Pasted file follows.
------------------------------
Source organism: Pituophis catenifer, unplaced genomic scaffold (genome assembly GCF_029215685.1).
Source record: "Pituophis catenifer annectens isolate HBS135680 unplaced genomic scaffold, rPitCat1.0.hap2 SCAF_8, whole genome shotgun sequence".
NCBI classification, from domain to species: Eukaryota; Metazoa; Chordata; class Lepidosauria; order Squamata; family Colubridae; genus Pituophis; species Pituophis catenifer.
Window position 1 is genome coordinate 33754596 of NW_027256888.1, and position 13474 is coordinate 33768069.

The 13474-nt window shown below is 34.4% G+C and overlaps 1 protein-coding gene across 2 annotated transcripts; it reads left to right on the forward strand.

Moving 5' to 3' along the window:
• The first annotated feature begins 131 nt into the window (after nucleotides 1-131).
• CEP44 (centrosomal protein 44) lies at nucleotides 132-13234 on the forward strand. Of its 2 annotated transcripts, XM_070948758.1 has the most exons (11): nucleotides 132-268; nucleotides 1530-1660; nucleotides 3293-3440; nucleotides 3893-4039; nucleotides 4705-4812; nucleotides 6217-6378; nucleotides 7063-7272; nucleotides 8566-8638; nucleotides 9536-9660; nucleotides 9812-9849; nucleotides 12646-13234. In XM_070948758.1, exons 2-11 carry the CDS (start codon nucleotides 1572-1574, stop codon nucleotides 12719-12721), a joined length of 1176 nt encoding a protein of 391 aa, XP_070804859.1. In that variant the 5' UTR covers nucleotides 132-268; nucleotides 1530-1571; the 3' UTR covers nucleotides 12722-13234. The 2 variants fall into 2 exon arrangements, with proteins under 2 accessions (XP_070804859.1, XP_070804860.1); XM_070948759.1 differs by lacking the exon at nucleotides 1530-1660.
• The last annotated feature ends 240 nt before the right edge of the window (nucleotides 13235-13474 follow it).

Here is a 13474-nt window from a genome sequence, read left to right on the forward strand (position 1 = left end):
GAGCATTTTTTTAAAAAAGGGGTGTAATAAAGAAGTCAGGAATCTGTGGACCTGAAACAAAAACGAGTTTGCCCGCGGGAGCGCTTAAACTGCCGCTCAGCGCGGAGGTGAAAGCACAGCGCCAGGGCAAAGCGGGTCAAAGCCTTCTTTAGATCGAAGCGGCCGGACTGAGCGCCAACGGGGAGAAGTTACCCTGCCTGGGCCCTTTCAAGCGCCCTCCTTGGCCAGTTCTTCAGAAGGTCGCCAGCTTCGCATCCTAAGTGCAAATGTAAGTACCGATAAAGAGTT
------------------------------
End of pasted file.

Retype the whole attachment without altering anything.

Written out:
Source organism: Pituophis catenifer, unplaced genomic scaffold (genome assembly GCF_029215685.1).
Source record: "Pituophis catenifer annectens isolate HBS135680 unplaced genomic scaffold, rPitCat1.0.hap2 SCAF_8, whole genome shotgun sequence".
NCBI classification, from domain to species: Eukaryota; Metazoa; Chordata; class Lepidosauria; order Squamata; family Colubridae; genus Pituophis; species Pituophis catenifer.
Window position 1 is genome coordinate 33754596 of NW_027256888.1, and position 13474 is coordinate 33768069.

The 13474-nt window shown below is 34.4% G+C and overlaps 1 protein-coding gene across 2 annotated transcripts; it reads left to right on the forward strand.

Moving 5' to 3' along the window:
• The first annotated feature begins 131 nt into the window (after nucleotides 1-131).
• CEP44 (centrosomal protein 44) lies at nucleotides 132-13234 on the forward strand. Of its 2 annotated transcripts, XM_070948758.1 has the most exons (11): nucleotides 132-268; nucleotides 1530-1660; nucleotides 3293-3440; nucleotides 3893-4039; nucleotides 4705-4812; nucleotides 6217-6378; nucleotides 7063-7272; nucleotides 8566-8638; nucleotides 9536-9660; nucleotides 9812-9849; nucleotides 12646-13234. In XM_070948758.1, exons 2-11 carry the CDS (start codon nucleotides 1572-1574, stop codon nucleotides 12719-12721), a joined length of 1176 nt encoding a protein of 391 aa, XP_070804859.1. In that variant the 5' UTR covers nucleotides 132-268; nucleotides 1530-1571; the 3' UTR covers nucleotides 12722-13234. The 2 variants fall into 2 exon arrangements, with proteins under 2 accessions (XP_070804859.1, XP_070804860.1); XM_070948759.1 differs by lacking the exon at nucleotides 1530-1660.
• The last annotated feature ends 240 nt before the right edge of the window (nucleotides 13235-13474 follow it).

Here is a 13474-nt window from a genome sequence, read left to right on the forward strand (position 1 = left end):
GAGCATTTTTTTAAAAAAGGGGTGTAATAAAGAAGTCAGGAATCTGTGGACCTGAAACAAAAACGAGTTTGCCCGCGGGAGCGCTTAAACTGCCGCTCAGCGCGGAGGTGAAAGCACAGCGCCAGGGCAAAGCGGGTCAAAGCCTTCTTTAGATCGAAGCGGCCGGACTGAGCGCCAACGGGGAGAAGTTACCCTGCCTGGGCCCTTTCAAGCGCCCTCCTTGGCCAGTTCTTCAGAAGGTCGCCAGCTTCGCATCCTAAGTGCAAATGTAAGTACCGATAAAGAGTT